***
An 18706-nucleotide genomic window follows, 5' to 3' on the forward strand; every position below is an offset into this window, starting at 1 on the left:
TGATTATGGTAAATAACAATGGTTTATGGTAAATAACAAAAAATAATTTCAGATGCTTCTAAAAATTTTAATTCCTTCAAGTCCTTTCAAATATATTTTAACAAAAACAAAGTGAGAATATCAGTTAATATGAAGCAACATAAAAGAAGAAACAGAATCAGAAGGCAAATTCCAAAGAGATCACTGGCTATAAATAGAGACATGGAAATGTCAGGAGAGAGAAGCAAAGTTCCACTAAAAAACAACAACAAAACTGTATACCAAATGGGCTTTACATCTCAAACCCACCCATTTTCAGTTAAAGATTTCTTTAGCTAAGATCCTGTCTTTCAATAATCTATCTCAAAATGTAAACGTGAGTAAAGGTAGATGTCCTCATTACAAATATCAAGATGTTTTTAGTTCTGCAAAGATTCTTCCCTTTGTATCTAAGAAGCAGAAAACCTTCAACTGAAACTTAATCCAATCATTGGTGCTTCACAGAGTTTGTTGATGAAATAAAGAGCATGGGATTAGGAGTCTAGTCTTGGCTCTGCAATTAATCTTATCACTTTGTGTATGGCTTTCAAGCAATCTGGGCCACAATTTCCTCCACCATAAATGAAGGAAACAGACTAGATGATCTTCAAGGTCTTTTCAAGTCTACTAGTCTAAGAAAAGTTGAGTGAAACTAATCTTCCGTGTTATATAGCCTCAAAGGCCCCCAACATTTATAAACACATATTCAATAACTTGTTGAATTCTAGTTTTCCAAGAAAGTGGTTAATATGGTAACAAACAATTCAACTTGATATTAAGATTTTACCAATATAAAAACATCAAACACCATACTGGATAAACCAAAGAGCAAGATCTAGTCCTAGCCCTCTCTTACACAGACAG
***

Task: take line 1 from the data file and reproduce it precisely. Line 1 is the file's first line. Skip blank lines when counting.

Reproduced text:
An 18706-nucleotide genomic window follows, 5' to 3' on the forward strand; every position below is an offset into this window, starting at 1 on the left: